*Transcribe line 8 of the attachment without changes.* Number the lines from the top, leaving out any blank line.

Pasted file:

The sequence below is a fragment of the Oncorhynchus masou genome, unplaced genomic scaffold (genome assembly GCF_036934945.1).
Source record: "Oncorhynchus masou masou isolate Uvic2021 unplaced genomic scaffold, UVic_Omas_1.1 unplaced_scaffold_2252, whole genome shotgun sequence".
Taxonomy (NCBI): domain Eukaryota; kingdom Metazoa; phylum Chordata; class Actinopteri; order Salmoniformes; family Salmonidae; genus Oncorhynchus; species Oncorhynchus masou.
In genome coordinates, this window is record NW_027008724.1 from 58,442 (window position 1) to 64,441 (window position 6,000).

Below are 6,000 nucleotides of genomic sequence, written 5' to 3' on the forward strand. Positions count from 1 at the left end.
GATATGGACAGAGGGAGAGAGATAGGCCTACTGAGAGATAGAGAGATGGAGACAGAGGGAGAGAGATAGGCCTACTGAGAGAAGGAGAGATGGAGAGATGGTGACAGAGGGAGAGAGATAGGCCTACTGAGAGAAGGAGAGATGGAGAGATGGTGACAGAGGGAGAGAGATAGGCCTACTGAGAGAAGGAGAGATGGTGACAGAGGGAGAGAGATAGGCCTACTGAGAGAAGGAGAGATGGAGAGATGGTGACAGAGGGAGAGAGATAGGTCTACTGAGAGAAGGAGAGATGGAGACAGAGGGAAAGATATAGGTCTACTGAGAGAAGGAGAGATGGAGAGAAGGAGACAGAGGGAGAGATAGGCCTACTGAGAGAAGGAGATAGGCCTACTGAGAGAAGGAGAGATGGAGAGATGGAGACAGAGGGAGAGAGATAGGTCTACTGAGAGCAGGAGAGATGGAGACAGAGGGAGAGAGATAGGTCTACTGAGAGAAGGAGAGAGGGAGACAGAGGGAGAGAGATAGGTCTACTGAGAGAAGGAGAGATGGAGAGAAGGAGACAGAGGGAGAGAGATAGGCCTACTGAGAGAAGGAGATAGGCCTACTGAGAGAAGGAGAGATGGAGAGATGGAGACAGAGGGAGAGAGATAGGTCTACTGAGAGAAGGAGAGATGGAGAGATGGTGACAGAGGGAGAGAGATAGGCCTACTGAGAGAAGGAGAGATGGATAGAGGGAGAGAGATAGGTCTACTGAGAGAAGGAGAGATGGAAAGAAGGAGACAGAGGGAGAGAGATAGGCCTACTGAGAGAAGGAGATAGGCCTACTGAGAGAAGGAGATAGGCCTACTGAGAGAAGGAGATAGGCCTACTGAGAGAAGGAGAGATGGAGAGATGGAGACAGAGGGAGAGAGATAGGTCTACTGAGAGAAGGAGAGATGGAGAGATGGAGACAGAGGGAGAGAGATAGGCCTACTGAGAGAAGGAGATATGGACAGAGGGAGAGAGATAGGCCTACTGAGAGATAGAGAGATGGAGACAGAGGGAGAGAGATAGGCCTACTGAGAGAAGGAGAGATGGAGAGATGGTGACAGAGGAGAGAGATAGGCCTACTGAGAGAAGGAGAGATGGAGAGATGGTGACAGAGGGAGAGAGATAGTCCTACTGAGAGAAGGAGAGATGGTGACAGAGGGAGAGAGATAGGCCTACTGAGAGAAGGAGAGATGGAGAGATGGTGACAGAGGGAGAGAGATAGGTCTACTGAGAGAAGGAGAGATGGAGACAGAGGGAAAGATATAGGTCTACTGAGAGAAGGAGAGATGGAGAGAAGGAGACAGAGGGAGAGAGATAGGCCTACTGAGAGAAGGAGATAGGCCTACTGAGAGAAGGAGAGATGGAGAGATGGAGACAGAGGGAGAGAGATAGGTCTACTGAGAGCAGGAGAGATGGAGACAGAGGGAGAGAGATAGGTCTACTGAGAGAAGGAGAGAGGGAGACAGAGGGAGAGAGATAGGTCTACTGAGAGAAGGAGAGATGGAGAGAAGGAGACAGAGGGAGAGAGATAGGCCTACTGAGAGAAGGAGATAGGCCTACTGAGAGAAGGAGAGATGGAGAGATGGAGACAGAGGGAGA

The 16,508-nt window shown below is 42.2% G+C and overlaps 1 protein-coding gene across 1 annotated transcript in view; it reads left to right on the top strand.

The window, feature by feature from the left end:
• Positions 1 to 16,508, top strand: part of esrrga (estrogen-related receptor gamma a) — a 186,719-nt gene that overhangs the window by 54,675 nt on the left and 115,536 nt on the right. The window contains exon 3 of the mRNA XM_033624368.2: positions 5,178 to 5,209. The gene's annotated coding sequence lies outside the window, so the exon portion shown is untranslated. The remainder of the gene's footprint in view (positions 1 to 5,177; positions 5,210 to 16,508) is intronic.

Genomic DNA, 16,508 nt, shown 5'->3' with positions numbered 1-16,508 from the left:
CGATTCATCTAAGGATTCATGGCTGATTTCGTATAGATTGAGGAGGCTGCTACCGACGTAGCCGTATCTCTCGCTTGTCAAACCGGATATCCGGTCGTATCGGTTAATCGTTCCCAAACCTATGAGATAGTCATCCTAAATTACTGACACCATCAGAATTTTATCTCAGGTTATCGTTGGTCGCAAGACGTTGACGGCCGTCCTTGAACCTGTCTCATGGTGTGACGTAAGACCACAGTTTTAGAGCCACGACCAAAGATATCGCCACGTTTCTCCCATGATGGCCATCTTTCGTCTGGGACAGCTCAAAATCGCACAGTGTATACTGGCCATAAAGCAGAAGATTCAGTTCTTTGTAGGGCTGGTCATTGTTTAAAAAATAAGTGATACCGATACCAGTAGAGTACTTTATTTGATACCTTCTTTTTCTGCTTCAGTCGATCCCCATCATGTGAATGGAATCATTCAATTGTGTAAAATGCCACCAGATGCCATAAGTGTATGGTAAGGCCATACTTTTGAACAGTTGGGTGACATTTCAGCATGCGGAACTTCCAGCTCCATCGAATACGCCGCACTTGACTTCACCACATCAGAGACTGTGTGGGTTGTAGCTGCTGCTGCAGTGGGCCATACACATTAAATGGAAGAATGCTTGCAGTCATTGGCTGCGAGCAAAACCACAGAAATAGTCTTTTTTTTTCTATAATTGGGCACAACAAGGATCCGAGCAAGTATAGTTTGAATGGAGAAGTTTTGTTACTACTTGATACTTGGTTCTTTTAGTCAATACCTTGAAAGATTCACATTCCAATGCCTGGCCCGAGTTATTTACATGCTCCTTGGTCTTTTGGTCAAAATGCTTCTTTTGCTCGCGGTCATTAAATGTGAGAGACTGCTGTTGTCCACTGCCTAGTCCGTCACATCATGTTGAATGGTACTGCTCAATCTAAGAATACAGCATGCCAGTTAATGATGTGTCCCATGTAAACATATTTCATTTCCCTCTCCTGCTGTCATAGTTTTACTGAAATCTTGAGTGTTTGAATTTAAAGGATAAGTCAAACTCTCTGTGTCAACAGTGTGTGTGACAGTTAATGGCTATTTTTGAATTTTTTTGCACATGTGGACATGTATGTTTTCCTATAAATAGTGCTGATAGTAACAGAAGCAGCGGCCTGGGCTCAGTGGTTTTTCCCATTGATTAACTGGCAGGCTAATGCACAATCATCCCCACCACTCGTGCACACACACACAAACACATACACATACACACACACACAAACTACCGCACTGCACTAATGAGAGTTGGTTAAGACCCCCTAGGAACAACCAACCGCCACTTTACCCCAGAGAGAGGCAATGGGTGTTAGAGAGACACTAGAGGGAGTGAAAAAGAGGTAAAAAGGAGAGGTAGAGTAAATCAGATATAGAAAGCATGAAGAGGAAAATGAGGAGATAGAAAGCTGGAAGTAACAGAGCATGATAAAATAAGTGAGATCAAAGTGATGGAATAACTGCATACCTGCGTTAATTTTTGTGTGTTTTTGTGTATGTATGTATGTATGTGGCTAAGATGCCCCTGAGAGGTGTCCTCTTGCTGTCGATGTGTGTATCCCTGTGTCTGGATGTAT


The window, feature by feature from the left end: